While healthcare use falls in Colorado, prices push costs higher, report says

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Colorado could save $54 million in healthcare costs each year if it pulled prices closer to the statewide median, according to an analysis from the Center for Improving Value in Health Care.

The analysis, part of a new multistate benchmark report from the Network for Regional Healthcare Improvement, found Colorado's total healthcare costs for commercially insured individuals increased two percentage points between 2015 and 2016. While the state's average healthcare use across all service categories fell slightly relative to a six-region benchmark during this time, its prices were higher than average.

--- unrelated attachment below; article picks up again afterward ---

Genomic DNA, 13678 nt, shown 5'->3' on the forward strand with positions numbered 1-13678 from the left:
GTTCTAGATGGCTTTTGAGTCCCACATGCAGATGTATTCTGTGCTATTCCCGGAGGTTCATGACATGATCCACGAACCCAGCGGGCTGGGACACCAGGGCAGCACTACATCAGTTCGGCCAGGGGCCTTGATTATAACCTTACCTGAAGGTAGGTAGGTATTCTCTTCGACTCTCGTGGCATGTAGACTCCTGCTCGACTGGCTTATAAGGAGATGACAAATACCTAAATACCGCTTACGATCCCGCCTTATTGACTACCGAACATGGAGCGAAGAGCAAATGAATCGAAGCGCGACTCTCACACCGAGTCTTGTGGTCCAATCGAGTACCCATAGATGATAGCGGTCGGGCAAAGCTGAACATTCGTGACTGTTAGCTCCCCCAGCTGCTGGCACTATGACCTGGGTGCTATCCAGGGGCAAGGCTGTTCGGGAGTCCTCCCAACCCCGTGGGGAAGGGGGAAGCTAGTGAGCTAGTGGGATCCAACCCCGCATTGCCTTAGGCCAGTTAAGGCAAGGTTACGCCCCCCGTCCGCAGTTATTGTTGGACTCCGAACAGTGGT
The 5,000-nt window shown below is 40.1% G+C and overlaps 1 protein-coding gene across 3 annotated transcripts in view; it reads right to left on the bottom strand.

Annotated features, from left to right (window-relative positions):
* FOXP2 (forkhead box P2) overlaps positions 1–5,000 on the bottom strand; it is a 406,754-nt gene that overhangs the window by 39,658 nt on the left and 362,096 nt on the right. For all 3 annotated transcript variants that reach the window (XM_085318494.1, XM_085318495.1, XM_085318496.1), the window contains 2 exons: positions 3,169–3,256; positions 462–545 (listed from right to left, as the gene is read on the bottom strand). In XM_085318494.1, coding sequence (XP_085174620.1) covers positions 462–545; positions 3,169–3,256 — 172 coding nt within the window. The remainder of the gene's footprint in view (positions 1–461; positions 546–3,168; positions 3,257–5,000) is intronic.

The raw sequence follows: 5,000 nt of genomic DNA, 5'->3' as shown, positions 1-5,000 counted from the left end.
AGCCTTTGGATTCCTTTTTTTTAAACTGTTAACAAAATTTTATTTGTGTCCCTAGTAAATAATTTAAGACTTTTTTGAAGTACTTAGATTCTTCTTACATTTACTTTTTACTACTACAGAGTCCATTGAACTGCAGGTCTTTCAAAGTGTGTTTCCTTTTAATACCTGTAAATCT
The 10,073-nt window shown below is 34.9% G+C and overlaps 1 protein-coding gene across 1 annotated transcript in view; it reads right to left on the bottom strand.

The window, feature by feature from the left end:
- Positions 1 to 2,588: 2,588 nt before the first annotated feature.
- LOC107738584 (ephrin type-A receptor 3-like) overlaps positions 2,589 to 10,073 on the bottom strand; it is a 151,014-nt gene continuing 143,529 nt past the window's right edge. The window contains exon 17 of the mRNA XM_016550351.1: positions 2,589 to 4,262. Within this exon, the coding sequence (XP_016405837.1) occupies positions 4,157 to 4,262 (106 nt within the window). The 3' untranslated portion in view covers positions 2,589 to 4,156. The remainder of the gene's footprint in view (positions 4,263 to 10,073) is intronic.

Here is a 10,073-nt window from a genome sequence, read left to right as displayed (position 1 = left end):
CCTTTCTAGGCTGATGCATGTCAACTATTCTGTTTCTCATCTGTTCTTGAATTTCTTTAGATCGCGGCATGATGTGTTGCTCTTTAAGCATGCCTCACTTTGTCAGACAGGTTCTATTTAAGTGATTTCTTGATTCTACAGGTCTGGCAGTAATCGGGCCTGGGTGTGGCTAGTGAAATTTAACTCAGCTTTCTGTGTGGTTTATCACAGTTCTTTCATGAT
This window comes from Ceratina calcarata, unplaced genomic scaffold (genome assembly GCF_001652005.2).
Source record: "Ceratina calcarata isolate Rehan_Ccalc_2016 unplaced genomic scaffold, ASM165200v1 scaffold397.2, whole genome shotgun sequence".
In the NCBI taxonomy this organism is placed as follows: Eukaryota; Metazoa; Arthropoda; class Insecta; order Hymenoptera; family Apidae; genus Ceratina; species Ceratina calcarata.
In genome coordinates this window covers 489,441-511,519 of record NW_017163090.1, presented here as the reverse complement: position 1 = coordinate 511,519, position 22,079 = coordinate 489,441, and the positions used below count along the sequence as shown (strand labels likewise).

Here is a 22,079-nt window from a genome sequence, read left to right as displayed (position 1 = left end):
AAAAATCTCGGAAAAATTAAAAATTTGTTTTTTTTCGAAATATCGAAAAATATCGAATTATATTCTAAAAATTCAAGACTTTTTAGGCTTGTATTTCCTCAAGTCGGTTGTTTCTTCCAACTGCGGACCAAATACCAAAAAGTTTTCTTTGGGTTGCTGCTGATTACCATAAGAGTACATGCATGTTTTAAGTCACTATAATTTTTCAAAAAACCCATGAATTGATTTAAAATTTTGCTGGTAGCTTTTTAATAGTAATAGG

Of the six regions included in the benchmark — Colorado, Maryland, Minnesota, Oregon, St. Louis and Utah — Oregon was the only other state with higher-than-average prices across all specialties, save for pharmacy prices, which were 10 percent below the multiregion average.

Healthcare costs varied between the states based on use and pricing. For example, Colorado's total healthcare cost per person was 19 percent higher than the benchmark, driven by higher use and prices compared to the other regions.

Overall, the Center for Improving Value in Health Care projects $141 million in savings could be realized across the regions if total costs were lowered to the multiregion average.

For the full report, click here.

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